preservation status debated in Decatur
Ebay roundup, October 2007, part 1

EcoTop: a truly green countertop material that you can afford

Picture_2 Regular readers know that I'm not a fan of modern architecture, but that I love modern materials - especially those that aren't visibly avant-garde and can work in old homes just as well as new. That is, green materials - not just greenwashed products, but truly enviro-neutral or -friendly materials. One of my pet peeves is building materials that are recycled or recyclable - one or the other - but not both; many of these materials are lauded in the popular press for being "ecological," but aren't really.

Joel Klippert, a young man living just outside of Seattle, has really turned this specific market around. With a little help from some very talented research chemists and materials scientists, he's created the very  first recycled, renewable and fully-recyclable countertop material. EcoTop, a successor to his extremely successful PaperStone product, is 50% pulped bamboo paper fiber and 50% recycled wood - sometimes called "urban timber," the structural wood salvaged from demolished buildings. He's worked for years to find a non-petroleum resin that was UV resistant, so that he could avoid using only dark colors (the resin used in earlier materials had to be dark to avoid the yellowish cast that would develop over years of sun exposure). Now that he's found that and reliable sources for his two structural ingredients, EcoTop can hit the market - in a range of colors ranging from white to black, with an enormous range of shades of green, tan, red, brown and gray in between. In fact, Joel says he can match any PMS (Pantone Matching System) shade that a client can specify, if the order is large enough.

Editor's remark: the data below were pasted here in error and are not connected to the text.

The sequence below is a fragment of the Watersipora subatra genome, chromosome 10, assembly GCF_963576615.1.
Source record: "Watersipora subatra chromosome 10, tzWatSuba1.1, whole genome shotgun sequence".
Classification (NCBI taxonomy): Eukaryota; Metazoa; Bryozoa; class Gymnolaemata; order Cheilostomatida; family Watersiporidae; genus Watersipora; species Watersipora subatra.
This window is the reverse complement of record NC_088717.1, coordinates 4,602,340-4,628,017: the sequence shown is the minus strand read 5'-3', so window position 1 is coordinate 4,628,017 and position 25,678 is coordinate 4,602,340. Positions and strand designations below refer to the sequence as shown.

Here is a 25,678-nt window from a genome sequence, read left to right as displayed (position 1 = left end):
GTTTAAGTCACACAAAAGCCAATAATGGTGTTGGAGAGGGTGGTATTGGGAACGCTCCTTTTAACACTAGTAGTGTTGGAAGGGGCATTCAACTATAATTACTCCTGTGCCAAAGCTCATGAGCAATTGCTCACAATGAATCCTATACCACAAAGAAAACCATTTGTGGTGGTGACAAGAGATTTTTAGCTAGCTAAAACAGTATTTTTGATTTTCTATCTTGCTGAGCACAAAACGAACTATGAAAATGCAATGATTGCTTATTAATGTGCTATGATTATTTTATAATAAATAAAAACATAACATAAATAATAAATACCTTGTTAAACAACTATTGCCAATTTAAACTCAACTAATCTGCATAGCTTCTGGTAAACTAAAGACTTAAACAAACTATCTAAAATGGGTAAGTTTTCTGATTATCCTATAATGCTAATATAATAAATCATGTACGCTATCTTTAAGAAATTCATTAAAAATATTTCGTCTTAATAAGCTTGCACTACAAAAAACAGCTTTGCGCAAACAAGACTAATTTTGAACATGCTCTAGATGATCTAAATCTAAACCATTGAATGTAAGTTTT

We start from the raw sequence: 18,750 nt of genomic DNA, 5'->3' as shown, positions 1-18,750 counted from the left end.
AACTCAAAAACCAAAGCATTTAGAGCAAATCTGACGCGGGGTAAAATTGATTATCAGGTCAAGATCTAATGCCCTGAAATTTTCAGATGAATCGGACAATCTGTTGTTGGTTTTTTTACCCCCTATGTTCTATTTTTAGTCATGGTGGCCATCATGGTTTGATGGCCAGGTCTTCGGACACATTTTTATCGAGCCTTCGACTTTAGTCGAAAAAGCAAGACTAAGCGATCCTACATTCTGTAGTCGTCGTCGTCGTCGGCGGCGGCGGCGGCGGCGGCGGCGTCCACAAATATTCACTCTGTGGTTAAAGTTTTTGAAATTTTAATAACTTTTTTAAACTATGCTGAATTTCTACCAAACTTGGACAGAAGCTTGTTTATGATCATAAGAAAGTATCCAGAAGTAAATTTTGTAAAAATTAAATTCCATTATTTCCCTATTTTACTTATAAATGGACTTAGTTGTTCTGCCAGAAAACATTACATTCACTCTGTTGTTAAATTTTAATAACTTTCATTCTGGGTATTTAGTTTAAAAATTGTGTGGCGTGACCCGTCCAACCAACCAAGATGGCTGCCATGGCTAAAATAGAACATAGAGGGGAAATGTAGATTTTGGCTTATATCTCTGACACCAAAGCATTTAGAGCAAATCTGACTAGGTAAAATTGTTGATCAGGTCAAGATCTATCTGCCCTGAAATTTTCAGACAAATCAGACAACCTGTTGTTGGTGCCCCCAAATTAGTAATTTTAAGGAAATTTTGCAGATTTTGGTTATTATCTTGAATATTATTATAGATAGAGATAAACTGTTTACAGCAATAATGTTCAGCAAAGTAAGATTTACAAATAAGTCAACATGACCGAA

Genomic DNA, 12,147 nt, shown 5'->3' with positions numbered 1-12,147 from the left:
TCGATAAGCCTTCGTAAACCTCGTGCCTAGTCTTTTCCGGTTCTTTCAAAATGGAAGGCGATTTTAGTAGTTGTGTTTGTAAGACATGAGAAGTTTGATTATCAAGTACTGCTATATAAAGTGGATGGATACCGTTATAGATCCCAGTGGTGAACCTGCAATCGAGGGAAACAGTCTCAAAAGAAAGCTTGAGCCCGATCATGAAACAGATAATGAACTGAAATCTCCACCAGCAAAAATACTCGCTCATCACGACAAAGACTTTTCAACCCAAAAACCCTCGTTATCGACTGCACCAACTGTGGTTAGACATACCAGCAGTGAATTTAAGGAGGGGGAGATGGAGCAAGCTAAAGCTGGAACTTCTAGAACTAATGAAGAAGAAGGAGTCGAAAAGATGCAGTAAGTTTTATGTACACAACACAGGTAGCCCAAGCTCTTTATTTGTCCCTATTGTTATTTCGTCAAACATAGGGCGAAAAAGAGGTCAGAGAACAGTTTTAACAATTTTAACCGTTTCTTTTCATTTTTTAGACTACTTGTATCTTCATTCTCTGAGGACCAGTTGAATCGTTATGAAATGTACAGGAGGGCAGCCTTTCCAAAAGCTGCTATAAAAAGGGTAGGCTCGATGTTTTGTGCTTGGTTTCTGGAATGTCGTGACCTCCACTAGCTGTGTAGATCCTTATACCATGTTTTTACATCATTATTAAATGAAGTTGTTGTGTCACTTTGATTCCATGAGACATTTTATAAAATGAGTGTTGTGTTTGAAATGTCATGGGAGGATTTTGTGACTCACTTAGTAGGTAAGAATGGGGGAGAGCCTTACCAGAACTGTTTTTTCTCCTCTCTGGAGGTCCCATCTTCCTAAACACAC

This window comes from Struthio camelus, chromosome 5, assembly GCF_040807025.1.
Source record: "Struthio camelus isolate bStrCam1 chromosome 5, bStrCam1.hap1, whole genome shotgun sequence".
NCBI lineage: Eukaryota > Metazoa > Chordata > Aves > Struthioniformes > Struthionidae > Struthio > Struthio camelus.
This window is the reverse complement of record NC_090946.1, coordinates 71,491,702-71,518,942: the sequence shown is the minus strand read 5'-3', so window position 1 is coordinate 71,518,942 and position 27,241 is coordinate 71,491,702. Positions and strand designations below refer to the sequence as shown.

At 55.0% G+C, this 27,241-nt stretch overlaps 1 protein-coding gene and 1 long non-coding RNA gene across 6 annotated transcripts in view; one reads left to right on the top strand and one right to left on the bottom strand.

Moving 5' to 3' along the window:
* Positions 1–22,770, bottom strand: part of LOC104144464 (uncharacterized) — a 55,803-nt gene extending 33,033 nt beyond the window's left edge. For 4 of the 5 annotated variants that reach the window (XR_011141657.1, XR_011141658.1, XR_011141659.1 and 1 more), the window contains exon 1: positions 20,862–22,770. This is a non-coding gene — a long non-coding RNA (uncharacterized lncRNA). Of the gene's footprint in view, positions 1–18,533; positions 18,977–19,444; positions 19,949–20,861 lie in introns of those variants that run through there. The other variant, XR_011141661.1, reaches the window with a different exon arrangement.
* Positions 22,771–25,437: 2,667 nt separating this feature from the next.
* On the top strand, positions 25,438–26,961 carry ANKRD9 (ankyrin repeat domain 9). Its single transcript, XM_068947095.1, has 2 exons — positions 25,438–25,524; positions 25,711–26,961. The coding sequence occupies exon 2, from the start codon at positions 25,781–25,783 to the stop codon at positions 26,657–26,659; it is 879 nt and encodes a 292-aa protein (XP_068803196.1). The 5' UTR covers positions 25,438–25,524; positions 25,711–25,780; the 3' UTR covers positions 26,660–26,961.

EcoTop is not only a beautiful, extremely durable and truly green material - right at home in any kitchen or bath, new or old - it's also really affordable and easy to install, competitive with natural stone and significantly less expensive than concrete installations. If anything, I think that materials like this are even more apropos in an Arts & Crafts home than stone or tile: their makers take their responsibility to the outside environment just as seriously as their responsibility to the inside of your home, something that is much more in line with the tenets of the movement than nonrecyclable materials which, no matter how green their production process, end up filling a landfill when you (or, in the case of something like EcoTop, which will last generations, when some far off future owners of your home) are done with them.

Note that this material is also available as an exterior cladding for large residential and commercial / industrial applications.

Comments